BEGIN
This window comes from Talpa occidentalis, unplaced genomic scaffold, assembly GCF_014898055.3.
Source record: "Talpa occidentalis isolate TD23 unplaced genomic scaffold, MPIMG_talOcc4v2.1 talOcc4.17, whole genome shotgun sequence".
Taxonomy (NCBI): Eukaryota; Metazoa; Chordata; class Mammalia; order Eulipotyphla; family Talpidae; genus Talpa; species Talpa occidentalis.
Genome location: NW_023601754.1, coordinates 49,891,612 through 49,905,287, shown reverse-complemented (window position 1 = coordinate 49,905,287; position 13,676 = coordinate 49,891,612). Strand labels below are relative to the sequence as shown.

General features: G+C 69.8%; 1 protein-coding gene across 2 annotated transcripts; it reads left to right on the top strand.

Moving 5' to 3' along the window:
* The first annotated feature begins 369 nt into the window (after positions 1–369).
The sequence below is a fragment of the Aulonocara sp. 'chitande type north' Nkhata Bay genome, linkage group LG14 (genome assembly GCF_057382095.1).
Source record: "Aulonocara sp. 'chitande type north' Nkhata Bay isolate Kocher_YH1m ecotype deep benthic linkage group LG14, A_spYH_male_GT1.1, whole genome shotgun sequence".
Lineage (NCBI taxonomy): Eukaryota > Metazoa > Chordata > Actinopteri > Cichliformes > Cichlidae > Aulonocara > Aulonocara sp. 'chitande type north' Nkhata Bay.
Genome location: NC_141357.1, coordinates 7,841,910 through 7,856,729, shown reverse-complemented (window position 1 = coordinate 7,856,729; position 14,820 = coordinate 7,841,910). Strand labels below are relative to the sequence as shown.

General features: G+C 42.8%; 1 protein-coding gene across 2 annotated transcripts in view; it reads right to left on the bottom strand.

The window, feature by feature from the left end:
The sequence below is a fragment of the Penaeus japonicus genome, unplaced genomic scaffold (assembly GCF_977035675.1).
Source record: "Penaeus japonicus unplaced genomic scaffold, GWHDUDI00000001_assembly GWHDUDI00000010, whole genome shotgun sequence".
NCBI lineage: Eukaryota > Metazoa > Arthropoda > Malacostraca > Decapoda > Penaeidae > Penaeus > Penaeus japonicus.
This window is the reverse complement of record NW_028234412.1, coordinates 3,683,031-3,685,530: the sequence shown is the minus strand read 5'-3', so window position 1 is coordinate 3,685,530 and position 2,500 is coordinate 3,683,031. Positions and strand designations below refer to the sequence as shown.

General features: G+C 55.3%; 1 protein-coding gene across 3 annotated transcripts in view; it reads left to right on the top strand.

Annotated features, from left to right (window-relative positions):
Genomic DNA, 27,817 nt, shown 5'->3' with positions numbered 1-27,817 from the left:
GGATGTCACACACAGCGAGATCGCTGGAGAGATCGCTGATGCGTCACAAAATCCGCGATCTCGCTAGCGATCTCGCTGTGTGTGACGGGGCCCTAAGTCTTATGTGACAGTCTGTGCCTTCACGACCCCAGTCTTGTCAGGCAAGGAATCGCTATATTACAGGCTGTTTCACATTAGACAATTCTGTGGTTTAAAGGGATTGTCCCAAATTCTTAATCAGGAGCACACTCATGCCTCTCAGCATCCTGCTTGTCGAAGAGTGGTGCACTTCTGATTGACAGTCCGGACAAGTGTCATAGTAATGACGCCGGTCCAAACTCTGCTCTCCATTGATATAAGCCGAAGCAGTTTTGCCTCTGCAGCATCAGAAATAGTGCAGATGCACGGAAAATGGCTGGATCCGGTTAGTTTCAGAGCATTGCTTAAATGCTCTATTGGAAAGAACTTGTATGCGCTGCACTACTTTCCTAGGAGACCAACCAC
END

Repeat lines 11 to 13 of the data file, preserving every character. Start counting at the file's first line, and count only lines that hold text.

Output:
Genome location: NC_141357.1, coordinates 7,841,910 through 7,856,729, shown reverse-complemented (window position 1 = coordinate 7,856,729; position 14,820 = coordinate 7,841,910). Strand labels below are relative to the sequence as shown.

General features: G+C 42.8%; 1 protein-coding gene across 2 annotated transcripts in view; it reads right to left on the bottom strand.

The window, feature by feature from the left end: